Saturday, December 11, 2010

Siem Reap - Meric

Al fresco seating at the Meric
One of the finer “local” meals we had in Siem Reap was at the Meric Restaurant.  Housed within the boutique Hotel De La Paix, we definitely were not going to just have breakfast there every morning, and let up on the opportunity to try their famous Khmer tasting menu.  And going on a Wednesday night meant that we got to enjoy a traditional Apsara dance performed by the children’s charity that the hotel supports.

Pounded wild eggplant with crispy pork (background)
Local Cresson Salad with Chicken (foreground)
To start, the salad was made unique through the fragrant Cresson leaves.  The unusual taste and smell of this local leaf (a type of watercress) lifted an otherwise common salad dressed with peanut sauce.  While we enjoyed the eggplant puree, we are still scratching our heads as to where the crispy pork was.  Was it so finely ground into the puree that it leant taste without being present by itself?  We should have asked but were distracted between the dancing and devouring what we had on our plates.

Pan fried butter Cat Fish wtih Green Mango Sauce
The second course of the butter catfish was probably the winner of the night.  The smooth but firm flesh of the fish was well grilled to give off a smoky but not burnt taste.  And the accompanying green mango salad was tangy and refreshing.  A perfectly executed course, even if almost identical to its Thai cousin but without the use of a deep fried cotton fish. 

Braised beef shank with palm sugar and star anise
The beef shank was in sweet contrast, literally.  Stewed as best as it can be – and I say that having experienced that meats here are just generally very lean, chewy and bordering on dry.  Marbling is either unappreciated and/or unavailable.  I definitely did not see any fat cows while cruising through the farmlands on my Quad 4-wheeler.  But the beef here was comparatively easier on the teeth, and quite tasty.  The quarter hard boiled egg was a nice touch, but I thought the garnish of fried shallots did nothing except distract the diner.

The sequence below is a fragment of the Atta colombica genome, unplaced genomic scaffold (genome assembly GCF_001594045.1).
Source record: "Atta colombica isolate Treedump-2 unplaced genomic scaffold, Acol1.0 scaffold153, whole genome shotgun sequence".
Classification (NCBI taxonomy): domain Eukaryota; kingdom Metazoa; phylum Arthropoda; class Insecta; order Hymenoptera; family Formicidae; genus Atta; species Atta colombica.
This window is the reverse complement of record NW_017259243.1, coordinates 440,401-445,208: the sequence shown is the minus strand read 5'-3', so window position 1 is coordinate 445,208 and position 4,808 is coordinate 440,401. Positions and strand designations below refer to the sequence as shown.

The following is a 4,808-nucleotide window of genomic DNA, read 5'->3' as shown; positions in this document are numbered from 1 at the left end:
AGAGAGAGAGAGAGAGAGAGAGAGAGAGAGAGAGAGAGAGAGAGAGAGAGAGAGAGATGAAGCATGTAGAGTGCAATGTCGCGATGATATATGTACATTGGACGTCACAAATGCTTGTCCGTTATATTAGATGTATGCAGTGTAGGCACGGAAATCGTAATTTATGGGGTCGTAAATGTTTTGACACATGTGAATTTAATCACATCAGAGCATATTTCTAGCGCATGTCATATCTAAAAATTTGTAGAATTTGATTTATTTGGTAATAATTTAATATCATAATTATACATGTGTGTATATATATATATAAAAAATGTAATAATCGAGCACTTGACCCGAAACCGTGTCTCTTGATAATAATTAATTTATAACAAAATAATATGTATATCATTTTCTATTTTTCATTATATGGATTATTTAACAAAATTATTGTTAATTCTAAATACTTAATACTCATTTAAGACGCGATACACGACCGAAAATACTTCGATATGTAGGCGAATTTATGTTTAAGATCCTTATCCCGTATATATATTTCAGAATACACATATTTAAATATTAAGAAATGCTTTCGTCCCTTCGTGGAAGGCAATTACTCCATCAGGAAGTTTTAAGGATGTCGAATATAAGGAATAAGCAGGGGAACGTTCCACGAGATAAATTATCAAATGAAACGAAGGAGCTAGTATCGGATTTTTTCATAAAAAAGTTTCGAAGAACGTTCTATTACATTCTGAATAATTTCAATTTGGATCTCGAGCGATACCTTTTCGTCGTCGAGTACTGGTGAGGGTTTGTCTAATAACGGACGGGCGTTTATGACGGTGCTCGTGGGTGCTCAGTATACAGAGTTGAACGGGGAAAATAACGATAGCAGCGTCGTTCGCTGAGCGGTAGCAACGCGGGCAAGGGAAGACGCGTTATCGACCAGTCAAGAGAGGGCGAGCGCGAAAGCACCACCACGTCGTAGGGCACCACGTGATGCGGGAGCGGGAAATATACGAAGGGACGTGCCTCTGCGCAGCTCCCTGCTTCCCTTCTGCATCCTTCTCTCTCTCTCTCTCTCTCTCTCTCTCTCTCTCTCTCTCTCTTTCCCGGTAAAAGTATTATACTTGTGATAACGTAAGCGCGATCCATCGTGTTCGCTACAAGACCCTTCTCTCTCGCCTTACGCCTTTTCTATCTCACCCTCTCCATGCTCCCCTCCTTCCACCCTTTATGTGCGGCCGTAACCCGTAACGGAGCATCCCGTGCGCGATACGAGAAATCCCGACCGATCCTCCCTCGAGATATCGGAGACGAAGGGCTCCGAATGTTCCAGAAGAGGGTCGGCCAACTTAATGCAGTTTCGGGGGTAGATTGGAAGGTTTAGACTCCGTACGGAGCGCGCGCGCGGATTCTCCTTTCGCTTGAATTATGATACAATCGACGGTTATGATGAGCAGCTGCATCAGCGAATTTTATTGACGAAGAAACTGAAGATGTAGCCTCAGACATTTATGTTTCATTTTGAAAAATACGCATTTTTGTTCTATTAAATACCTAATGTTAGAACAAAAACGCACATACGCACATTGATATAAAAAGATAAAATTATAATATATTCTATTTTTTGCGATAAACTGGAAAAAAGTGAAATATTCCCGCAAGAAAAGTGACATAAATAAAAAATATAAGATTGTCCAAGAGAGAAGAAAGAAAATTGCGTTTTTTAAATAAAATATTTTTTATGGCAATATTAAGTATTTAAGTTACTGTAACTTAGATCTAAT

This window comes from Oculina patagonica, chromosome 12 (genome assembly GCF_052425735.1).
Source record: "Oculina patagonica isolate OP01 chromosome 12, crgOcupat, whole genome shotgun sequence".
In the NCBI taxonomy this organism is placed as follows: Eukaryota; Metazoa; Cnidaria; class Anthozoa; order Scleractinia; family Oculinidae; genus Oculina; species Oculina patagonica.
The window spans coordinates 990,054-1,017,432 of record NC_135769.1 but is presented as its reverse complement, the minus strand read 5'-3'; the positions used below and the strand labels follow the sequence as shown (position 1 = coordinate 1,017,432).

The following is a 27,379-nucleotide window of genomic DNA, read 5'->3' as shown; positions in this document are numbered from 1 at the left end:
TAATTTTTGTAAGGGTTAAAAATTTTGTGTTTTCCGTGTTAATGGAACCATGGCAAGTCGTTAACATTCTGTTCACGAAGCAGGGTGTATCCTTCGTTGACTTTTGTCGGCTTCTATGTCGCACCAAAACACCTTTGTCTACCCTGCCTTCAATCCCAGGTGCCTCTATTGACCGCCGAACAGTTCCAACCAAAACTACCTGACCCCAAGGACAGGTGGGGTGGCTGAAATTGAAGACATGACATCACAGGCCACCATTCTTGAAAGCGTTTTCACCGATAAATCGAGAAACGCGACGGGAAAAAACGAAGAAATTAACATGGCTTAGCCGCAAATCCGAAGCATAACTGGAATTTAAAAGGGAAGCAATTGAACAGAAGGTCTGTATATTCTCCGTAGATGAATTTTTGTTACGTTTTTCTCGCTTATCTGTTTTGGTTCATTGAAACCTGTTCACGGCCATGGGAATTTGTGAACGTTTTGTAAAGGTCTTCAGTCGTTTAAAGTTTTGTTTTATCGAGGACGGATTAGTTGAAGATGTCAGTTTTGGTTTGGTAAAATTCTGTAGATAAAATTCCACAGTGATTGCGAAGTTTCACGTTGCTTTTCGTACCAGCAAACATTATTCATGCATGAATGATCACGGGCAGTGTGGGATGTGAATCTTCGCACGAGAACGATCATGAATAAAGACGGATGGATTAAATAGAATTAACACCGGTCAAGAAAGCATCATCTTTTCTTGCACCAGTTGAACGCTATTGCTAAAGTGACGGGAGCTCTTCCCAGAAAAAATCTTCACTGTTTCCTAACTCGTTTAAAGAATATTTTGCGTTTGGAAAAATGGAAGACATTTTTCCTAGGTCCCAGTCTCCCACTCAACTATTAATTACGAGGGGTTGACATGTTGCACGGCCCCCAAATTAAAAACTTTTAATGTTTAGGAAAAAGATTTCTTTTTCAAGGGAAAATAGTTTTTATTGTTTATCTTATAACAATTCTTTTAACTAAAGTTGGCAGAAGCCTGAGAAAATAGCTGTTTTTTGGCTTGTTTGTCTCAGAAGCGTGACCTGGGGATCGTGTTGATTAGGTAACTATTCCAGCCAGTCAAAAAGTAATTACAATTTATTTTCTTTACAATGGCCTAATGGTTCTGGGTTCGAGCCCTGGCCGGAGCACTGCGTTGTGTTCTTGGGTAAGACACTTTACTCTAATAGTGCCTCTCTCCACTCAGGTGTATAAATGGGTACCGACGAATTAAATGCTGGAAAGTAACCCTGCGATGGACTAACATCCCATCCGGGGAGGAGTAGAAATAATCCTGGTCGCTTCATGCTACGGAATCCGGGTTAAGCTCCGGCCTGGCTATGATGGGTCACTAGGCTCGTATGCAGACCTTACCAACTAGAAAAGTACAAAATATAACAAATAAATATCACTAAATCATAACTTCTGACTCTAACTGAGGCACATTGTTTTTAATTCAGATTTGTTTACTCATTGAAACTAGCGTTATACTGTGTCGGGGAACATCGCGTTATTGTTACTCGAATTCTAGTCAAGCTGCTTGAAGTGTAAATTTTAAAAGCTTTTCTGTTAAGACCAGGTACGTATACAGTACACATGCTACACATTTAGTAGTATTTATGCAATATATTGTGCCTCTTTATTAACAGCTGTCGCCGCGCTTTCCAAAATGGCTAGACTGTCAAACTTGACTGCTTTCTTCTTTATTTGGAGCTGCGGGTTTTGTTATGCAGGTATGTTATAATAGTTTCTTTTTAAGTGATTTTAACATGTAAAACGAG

The duo of Khmer organic rice (white and brown) served in a banana leaf bowl was good, and the mix was a nice play on tastes and textures from the 2 different grains.  It also served us critically well through the next course.

Stir fried frogs with holy Basil
My stir fried frogs were rather ordinary since I grew up eating frogs.  In fact, I found the meat to be, yes again, too tough as compared with the frog legs I normally eat.  The basil stir fry would have been a winner if the dish wasn’t so salty overall.  I almost ran out of rice – quite a challenge considering the portions were generous.  B who does not eat frog, had a stir fry of prawns with Kampot pepper.  Tasty enough was alas the pepper didn’t come through as the sauce was also too salty and masked any goodness the pepper had to offer. 

Pork rib with young jackfruit and coconut milk sour soup
The spare ribs in jackfruit curry was pleasant enough although it was again rather ordinary.  Slightly sweet from the fruit, but unfortunately not fragrant enough as it should be given the qualities of the fruit.  And of course, pork that was just a tad tough and not as enjoyable as ribs should be. 

Assorted Khmer Sweets
The sweet ending was “ok”.  Unfortunately, if you’re used to enjoying Thai desserts, this course seemed to pale in comparison.  The tapioca in coconut milk served in a glass was the best, alongside a pumpkin custard on sticky rice drizzled with palm sugar.  The other 2 tapioca based desserts were bordering on bland and a little too tough to work through and not enough incentive since I was getting full. 

Overall, we appreciated that the chef created an enjoyable meal through the use of a broad variety of local herbs and spices.  Here, we didn’t have to worry if the produce was washed in clean water, or that sources of the meats might have been suspect.  Our venture to the wet market certainly did not leave us with much confidence.  Given the circumstances, I would definitely recommend that visitors to Siem Reap come and stay at the De La Paix, and eat at the Meric.  It’s probably as close to 5-star as you would get in this town for a while.  

PS. you probably gathered that there wasn't much lighting outdoors, thus the quality of the photos.  

Hotel De La Paix
Sivutha Boulevard
Siem Reap
Tel: +855-63 966 000

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